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Stuffed tomatoes and breaking out of the box

2015 September 17
by Rachel Turiel

I imagine that while we humans see a sunflower as a complex assemblage of botanical moving parts, a honeybee sees it simply as a yellow powder-box of pollen. Those wildly breathtaking morning glories, pole-dancing up our arches, are likely, to a hummingbird, nothing more complicated than deep-throated bull’s-eyes of nectar. Ready, aim, fire.


My children, I’m certain, once saw me as simply a pair of milk boobs stapled onto two arms (soothing voice piped in from somewhere north). And now, what? Maybe a dispenser of strange meals not found on TV (soup from a roadkill deer ankle bone, anyone?). Also perhaps, a slightly annoying booster of Communication for All! (“You must be really disappointed, honey,” I told Col after having to extract him from soccer practice 15 minutes early. “That’s not working, Mom he sighed back).

And Dan? Well lets just say, whatever Dan sees when he looks at me has kept our relationship well-spiced for 20 years. My friend, Kristi, who has a similarly appreciative husband, agrees that having a partner who’s like a cross between a libidinous 14-year old boy* and enthusiastic canine, (“You, again! Wow! In that shirt? OMG. Pant pant. Awesome!”) is better than flowers, jewelry, or whatever else the media suggests women want.


In early Sept, I clip all tomato flowers and about 1/3 of the leaves, to encourage energy into the fruits that already exist.

But really, I want to talk about tomatoes. Because when I see my two garden beds of tomatoes, I see precisely two things: salsa and roasted tomato sauce. Even when the tomatoes are bitty upstarts innocently stretching their tender green limbs in the March greenhouse, I’m thinking only of their September future. I guess there’s the purpose-driven life, there’s your one wild and precious life, and then there’s me and my tomatoes, living the, er, pre-programmed life.



So, I was pleasantly, happily surprised when I broke out of my hierarchical tomato hoarding box to make stuffed tomatoes for our friend Sharon, who threw me for a loop, dinner-wise, being a vegetarian. And I realize this isn’t exactly the beacon of flexibility, not exactly the wildest thing you could do on a Friday night, but it felt like the smallest inroad into well-trod rigidity. Plus, they were crazy delicious.

*with the romantic finesse of a 43-yr old.


Stuffed, baked tomatoes


8 med sized tomatoes

1 cup finely chopped chard (or kale, spinach)

1 cup grated cheese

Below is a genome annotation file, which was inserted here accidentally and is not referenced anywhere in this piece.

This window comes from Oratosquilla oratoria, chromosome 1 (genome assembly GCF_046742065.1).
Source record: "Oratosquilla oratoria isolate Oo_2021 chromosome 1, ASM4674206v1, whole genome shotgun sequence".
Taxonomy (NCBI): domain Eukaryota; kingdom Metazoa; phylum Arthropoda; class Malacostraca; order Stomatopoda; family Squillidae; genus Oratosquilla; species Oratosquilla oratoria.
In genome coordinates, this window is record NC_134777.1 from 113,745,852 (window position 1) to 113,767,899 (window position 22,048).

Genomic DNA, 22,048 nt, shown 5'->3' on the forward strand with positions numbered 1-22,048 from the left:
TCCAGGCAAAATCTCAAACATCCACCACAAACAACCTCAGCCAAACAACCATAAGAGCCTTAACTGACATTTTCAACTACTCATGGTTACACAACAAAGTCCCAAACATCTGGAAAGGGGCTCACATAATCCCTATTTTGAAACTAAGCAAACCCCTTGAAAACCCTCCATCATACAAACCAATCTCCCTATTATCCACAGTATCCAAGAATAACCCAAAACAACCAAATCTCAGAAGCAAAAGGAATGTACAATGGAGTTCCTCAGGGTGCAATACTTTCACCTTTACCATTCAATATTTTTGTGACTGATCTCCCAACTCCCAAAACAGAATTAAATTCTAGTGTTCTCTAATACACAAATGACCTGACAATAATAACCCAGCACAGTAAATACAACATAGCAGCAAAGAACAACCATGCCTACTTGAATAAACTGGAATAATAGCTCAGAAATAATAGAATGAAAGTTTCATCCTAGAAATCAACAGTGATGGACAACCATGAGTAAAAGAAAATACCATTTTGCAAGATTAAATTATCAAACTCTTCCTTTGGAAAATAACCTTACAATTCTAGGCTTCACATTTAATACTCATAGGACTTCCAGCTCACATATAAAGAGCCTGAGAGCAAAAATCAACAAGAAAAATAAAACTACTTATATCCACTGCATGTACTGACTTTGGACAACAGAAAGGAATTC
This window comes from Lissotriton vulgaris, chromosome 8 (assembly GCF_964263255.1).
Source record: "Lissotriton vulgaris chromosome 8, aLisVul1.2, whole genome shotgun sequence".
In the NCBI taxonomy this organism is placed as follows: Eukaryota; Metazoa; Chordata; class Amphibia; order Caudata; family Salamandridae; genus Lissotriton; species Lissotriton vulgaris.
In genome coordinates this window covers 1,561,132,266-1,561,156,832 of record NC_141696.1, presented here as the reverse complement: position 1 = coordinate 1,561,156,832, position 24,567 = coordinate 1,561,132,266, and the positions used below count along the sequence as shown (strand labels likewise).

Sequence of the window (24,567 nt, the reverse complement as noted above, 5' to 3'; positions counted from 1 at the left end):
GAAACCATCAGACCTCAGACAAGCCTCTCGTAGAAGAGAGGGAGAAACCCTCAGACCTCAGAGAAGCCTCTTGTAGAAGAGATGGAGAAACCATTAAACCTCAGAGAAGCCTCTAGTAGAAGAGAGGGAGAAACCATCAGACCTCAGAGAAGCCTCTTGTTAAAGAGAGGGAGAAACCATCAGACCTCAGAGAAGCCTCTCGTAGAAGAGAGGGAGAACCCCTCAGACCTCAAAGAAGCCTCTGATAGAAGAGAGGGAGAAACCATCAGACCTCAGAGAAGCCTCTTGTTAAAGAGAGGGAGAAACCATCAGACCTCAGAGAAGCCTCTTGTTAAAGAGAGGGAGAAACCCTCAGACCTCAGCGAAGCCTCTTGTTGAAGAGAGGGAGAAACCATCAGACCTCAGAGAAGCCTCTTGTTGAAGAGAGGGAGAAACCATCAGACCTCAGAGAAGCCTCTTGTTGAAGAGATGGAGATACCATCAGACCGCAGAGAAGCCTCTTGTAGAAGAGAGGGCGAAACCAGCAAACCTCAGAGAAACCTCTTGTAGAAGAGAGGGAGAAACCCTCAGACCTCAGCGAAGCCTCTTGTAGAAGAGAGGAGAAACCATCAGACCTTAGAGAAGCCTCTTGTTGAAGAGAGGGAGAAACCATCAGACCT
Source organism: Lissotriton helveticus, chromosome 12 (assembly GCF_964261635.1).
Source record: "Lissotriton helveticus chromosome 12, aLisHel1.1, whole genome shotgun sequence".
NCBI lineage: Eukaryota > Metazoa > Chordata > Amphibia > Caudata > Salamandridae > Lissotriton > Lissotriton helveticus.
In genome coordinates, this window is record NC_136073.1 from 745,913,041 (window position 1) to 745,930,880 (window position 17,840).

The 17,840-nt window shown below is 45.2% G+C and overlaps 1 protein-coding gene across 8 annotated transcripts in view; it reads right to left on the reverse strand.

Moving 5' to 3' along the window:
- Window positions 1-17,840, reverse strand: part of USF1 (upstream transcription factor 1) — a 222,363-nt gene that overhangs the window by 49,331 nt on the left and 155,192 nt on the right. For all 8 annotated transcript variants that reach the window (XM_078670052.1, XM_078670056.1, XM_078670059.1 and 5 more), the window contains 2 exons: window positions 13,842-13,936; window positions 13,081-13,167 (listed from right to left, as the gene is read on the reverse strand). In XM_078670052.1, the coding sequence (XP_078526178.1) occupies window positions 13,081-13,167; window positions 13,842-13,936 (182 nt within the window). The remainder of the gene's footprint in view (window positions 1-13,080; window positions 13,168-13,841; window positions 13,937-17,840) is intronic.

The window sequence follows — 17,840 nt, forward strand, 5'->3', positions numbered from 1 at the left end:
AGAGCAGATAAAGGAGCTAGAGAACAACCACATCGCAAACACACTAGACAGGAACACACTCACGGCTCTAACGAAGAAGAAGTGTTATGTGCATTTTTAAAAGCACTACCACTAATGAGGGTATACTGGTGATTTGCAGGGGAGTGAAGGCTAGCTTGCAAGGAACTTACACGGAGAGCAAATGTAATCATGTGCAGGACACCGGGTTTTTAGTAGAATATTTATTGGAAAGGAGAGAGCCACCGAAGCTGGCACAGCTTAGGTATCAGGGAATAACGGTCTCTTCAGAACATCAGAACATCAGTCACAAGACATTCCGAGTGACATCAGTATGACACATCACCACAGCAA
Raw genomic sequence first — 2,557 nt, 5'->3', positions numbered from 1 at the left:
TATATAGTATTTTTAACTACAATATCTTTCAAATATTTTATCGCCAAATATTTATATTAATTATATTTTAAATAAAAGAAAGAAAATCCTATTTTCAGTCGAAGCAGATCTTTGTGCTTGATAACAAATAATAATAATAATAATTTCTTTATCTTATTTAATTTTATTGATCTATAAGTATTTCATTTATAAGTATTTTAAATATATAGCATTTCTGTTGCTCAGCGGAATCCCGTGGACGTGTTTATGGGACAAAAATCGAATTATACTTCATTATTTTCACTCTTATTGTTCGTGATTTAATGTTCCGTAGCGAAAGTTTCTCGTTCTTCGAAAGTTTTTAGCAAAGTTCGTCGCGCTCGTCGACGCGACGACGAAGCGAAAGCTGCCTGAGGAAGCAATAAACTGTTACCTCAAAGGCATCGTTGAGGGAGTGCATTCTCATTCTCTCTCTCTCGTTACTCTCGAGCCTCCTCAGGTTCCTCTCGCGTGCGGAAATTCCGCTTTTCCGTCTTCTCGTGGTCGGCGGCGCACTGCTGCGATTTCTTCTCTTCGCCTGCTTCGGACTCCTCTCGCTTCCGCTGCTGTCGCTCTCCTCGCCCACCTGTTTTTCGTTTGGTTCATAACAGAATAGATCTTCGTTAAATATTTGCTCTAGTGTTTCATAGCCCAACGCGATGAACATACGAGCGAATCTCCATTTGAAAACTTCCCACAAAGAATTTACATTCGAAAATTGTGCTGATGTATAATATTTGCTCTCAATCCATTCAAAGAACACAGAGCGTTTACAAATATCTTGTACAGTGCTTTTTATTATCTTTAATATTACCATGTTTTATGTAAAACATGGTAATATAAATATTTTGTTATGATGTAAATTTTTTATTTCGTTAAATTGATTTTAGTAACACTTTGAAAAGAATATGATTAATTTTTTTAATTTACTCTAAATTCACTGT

1/2 cup minced onion

1-2 cloves garlic

handful chopped fresh basil (or dill, cilantro, chives)

1-2 TBSP coconut oil

1 tsp salt


Slice tomatoes in half. Scoop out insides carefully, trying not to make holes in the bottom (which I did and really was fine). Reserve tomato insides in a bowl. Saute onion and garlic in coconut oil on low heat for 15 minutes. Add chopped chard and reserved tomato (you will need to mash the fresh, raw tomato. I used a potato masher. A fork would work fine) and cook for 5-10 more minutes, or until the chard is thoroughly cooked. Turn off heat. Add grated cheese and fresh basil. Mix. Add to scooped out tomato shells. Bake at 300F for approx 20-30 minutes, or until cheese is slightly browned on top.

toms5There are three points of attachment of tomato flesh to skin, and it’s very satisfying to sever these bonds.

 The mix, before the cheese is added. If you’re dairy-free, you could stop here, or add some cooked rice or quinoa.
Incredibly cute tomato shells, plus mix ready to fill spaces.
The filling of tomato shells.
toms10Baked. and mouthwatering.
Hoping for out-of-the-box-living for all of us,

9 Responses leave one →
  1. Becky permalink
    September 17, 2015

    looks so good and I am going to try this. if there are some left over – do they freeze well or do you not have that situation? Also, what is chard? Becky – down here in N.C

  2. September 17, 2015

    ha! you described it perfectly. our men are just lovely :)

  3. Natalie permalink
    September 17, 2015

    Oh my god – that “dialog” from Dan slays me. Soooo great! – both that this is true for you guys and your description of it.

  4. Melissa permalink
    September 17, 2015

    Yep, Leeor is the same with me. Which I do love even though I feign exasperation sometimes. Those tomatoes though!!! Thanks for the tip bc we are having cousins for early Shabbat dinner and now I know what to make in addition to chicken Kiev (which is a Friday night special around here). Shana tova to you and your crew! ️Xoxoxo

  5. September 18, 2015

    you and your, uh, how did you put it…”pre-programmed life,” has led you and all of us who follow you into a Rumi-eseque, “wild and precious life,” as well…so…kudos to you and your Precious Clan for mining the rasas from the mundane; NO ONE does it Higher than thou!

    oh, there was a fantastic Bear Being in Brookside this evening, slumbering in an ol’ cottonwood. watched him until he moved via his Ujjayi breath, silhouetted by a waning crescent Grandmother Moon…How Stinkin’ Blessed Are We!??!

    Om Mani Padme Hung…

  6. nan permalink
    September 19, 2015

    Rachel, the way Dan feels about you , is the way I feel about your writing. You are lovely. And thanks for the recipe, I will be making this.

  7. September 22, 2015

    Thanks for the idea. I’ve got a plate of tomatoes to use asap. I did some guacamole, but these stuffed tomatoes look fantastic!!!!!!!!!

  8. September 25, 2015

    I think that is fantastic that you have a marriage where your spouse still thinks you’re the bomb-diggity-bomb. My husband arrived home yesterday after work with his cowboy hat cocked just so and I said “hey handsome” and he grinned and said “oh, hi, you look…nice too.” Hmm, maybe I should wear some more attractive clothes than my garden dirty, home with kids all day ones.

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